Losing your Kindle was almost as bad as  losing your phone, wallet or passport!
Amazingly, our bus was still there but was it was loaded with passengers with the engine idling and ready for departure. The driver was not keen on having his bus rummaged through again - but we were determined. We searched our seats and the surrounding areas and questioned the passengers and the drivers. In the end, all we could do was file a useless Lost Property report. As I was working on that, Michael took one last look. I heard a whoop and looked up to see him salsa dancing with his kindle held high! Because it has a blue cover, and the bus seats were blue, no one saw that it had slipped sideways deep between our two seats. There is a God.

This was the part of the beach we could walk to from our Airbnb.
This was the part of the beach you could stretch out on just a short cab ride away.
Now that the Kindle drama was behind us we were ready to settle into Casa Jardin. We could in fact, walk to the beach from our casa. It wasn't at "the pretty end" but still, you could catch the sea air and there were a couple of restaurants, and although our room was a little scary, the courtyard was pleasant and the family was attentive but also discreet.

Aarne (with two A's) and Anita, our delightful Airbnb mates.
Things changed later in the day when a young couple from Los Angeles arrived - also booked for four nights in this quirky little house. We've always had an entire home to ourselves before coming to Cuba, and we were just getting used to living with hosts. Now we would be sharing the courtyard and having meals with strangers, and there really wasn't anywhere else to go since both of our rooms opened directly into the common space. We looked at each other warily and made our introductions. They went to their room - and just like us, made a quick exit. Their paint color was even more garish that ours! From that moment on we became friends and without their company, our stay in Trinidad would have been far less enjoyable.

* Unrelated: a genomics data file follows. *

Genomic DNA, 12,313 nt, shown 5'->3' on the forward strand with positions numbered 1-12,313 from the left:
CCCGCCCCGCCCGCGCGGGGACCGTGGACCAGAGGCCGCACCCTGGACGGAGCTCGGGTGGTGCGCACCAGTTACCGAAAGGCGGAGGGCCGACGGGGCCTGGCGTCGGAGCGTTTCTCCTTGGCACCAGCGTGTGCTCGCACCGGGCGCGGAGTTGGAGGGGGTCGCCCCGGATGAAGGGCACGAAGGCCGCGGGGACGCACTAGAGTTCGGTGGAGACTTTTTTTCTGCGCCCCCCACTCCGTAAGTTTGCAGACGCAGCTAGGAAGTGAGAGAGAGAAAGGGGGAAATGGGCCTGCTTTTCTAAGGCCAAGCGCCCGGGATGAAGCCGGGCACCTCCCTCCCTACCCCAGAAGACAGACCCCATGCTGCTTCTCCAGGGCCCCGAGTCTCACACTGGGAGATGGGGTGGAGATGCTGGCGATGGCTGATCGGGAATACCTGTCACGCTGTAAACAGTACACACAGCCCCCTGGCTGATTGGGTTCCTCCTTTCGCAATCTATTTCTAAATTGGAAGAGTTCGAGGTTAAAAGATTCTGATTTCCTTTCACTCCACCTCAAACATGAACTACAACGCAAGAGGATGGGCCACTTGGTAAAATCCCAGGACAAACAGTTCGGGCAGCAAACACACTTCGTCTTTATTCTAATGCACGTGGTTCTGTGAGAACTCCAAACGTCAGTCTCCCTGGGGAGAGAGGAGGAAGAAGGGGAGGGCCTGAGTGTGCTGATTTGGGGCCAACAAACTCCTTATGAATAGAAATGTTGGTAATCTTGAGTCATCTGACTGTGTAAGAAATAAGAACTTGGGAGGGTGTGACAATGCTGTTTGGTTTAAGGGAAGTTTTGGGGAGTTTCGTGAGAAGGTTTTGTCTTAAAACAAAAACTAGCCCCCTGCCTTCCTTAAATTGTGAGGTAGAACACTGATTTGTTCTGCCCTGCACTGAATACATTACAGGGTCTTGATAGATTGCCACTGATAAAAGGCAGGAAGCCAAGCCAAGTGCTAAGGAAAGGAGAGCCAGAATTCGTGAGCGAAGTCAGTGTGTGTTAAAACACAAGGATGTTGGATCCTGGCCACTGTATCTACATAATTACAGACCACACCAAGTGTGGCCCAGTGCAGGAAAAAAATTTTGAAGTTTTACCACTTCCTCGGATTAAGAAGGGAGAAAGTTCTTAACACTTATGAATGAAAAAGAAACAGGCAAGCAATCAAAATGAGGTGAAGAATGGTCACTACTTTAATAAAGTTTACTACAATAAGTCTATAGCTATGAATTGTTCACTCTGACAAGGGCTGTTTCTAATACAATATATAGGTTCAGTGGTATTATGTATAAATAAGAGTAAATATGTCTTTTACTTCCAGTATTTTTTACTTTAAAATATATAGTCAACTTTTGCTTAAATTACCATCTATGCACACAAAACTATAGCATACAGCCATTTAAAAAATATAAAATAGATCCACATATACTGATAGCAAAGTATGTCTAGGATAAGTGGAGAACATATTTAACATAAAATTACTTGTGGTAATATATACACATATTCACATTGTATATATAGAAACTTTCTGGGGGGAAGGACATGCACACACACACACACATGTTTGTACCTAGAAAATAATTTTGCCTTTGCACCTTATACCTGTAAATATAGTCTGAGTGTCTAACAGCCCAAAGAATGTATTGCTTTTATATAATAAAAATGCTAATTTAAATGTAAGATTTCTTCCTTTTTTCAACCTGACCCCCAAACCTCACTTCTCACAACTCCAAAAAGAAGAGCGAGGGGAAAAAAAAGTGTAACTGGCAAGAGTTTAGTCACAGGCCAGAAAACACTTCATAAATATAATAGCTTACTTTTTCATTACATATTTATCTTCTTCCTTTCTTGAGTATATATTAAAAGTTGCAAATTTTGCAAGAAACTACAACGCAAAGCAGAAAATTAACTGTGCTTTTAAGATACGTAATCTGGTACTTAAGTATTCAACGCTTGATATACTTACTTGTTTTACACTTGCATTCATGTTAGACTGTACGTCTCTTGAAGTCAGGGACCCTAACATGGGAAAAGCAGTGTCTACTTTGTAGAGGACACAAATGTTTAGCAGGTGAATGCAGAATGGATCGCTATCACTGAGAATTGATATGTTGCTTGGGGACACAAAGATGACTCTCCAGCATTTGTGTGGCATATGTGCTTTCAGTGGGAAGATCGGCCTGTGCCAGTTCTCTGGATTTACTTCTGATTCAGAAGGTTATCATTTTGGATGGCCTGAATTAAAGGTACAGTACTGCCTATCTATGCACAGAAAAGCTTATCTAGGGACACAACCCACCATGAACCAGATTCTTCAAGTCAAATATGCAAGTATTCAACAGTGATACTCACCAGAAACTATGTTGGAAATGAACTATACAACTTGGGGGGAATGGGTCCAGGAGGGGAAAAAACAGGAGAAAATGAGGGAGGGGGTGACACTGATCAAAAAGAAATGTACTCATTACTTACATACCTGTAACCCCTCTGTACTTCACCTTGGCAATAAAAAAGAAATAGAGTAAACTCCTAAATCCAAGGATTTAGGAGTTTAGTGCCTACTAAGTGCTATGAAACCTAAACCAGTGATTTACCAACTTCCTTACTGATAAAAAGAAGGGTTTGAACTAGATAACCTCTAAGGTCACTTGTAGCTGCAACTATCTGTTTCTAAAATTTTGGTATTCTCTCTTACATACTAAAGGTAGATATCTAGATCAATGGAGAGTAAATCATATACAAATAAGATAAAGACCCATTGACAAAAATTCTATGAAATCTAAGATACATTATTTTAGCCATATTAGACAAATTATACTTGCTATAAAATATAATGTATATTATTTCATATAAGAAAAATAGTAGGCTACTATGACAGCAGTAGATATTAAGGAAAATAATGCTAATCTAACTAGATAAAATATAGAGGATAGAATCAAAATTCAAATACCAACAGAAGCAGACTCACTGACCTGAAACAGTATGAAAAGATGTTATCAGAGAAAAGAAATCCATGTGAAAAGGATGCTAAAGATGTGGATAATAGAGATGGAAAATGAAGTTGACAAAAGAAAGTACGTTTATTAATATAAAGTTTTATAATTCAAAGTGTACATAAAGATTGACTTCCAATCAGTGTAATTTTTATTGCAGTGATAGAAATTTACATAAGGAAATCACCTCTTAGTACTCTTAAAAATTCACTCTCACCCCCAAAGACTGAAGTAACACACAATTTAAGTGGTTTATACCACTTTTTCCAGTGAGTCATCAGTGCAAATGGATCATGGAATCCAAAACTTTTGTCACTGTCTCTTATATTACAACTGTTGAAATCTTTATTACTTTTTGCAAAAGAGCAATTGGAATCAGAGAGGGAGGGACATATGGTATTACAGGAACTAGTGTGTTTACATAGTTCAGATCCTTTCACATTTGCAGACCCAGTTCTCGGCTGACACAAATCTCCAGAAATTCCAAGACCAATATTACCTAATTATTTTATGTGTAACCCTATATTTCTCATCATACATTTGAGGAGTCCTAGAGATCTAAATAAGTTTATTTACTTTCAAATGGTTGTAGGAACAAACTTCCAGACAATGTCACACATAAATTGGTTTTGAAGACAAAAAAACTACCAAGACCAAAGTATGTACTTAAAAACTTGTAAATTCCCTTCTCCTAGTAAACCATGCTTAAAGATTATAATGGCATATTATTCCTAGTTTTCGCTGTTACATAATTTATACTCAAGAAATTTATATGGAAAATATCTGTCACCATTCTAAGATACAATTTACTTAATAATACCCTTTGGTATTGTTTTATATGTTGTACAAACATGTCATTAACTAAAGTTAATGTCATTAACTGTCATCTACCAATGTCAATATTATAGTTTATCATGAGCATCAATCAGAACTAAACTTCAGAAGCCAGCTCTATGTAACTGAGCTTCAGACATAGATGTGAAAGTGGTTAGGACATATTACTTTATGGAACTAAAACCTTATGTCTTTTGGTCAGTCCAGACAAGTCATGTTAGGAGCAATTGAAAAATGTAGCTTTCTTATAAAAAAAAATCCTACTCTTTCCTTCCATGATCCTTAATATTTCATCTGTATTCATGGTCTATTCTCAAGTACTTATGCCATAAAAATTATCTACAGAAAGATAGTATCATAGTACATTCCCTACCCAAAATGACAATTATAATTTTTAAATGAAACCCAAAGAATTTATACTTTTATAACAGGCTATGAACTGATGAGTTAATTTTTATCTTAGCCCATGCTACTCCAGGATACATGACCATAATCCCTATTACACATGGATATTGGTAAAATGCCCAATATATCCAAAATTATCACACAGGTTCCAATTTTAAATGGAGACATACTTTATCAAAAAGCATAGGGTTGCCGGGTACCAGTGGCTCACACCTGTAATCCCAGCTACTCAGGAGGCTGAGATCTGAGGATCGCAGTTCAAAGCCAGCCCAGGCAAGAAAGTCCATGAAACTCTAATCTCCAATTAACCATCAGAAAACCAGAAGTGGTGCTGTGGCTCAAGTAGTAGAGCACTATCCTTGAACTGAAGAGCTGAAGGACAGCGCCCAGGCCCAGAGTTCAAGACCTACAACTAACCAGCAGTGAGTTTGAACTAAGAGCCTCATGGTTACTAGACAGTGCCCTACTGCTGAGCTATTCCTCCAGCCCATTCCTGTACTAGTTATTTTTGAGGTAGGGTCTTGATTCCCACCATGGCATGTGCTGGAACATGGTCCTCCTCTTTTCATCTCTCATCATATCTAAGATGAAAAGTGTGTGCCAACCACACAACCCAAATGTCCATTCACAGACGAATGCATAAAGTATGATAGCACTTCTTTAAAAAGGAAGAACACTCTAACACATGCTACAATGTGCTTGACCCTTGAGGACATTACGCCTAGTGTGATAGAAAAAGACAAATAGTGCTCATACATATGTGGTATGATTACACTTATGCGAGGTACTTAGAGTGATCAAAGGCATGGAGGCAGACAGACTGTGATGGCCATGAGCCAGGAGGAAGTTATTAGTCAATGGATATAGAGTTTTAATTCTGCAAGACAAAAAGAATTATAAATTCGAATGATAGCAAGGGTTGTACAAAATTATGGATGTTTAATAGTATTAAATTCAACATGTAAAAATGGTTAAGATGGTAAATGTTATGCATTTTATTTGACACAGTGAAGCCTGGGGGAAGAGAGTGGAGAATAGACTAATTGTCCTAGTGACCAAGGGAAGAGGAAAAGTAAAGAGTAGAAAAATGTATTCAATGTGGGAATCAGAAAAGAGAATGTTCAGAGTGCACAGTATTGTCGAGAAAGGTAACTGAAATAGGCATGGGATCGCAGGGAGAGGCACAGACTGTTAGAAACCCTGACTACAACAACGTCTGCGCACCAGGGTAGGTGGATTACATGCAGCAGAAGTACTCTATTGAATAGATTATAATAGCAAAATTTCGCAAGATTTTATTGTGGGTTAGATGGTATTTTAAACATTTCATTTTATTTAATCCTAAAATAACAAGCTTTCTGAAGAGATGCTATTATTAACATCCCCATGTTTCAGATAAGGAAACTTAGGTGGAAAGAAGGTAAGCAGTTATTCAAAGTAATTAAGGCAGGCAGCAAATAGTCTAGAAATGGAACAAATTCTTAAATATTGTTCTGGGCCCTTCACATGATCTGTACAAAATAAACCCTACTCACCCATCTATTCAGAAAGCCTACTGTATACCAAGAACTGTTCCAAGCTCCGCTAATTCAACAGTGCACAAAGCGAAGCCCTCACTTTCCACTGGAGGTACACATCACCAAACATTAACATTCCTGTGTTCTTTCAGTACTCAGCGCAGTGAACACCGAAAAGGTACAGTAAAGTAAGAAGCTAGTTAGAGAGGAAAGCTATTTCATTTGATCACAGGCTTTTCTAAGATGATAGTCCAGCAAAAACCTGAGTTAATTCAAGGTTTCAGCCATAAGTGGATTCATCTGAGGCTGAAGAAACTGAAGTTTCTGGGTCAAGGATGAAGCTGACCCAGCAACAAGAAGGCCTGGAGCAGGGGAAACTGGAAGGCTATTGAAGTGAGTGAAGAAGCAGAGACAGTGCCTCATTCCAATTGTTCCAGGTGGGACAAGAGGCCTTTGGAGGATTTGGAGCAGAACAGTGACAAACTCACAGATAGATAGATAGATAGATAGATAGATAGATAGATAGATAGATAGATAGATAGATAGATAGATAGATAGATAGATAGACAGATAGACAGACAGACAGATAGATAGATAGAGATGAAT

This was one big delicious fish! It tasted better than it looks.
We had many things in common with Aarne and Anita, even with our 30 year age difference. We had some great home-cooked meals together in the evenings when Kiwi and her mom served whole grilled fish fresh from the neighbors boat, pumpkin soup, crisp salads, piles of fruit and homemade custards. Breakfasts were just as good. We taught them to play dominoes and we spend time together in Trinidad. Aarne is a senior producer for NBC News and had great stories about the on-air talent and interesting behind-the-scenes tales about news he's covered around the world. Anita works for a fast growing start-up that delivers organic groceries to your door.

Our stay with this family and with our new friends was a highlight of our Cuban adventure.
The other new love in my life was Kiwi's niece Zyolita. I must give off a certain "grandmotherly"vibe because I was on her radar from the minute we arrived. Although we couldn't communicate with words, we formed a great bond and spent time drawing together. I drew many Disney princesses for her to color and paint and left behind my watercolor set as a gift.

My new little friend Zyolita - a big fan of Disney Princesses!
Zyolita and her mother and I admiring her painting skills.
Between the menagerie, our new friends, a sweet little girl, sublime fish dinners, and the faded beauty of a grand city, our time in Trinidad was one of the highlights of our trip so far.

Everywhere I looked in Trinidad there was another stunning photo to be taken.
When we first arrived in Havana, I was overwhelmed by the poverty and the tragic state of the city. I said to Michael that I didn't think there was a magic wand big enough to solve their many problems and restore this beautiful country to it's former glory. But as we traveled deeper into the country, the magic did started to happen. And it is all about the people. They have a resilience that is humbling and seem happy to live one day at a time, shrugging off the hardship. They were friendly and open and were very keen to welcome American visitors. And the music seemed to never stop. Ten days to go... and the beat goes on.

Thanks for following along,

Debbie and Michael Campbell
The Senior Nomads


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  3. I was in Havana for a month in July 2015 and there were a handful of AIrbnb's for Americans only. Being a New Zealander I stayed at a casa particular with a local family. 30Cuc per night + 5 CUC for breakfast. Does that still exist?

  4. I was in Havana for a month in July 2015 and there were a handful of AIrbnb's for Americans only. Being a New Zealander I stayed at a casa particular with a local family. 30Cuc per night + 5 CUC for breakfast. Does that still exist?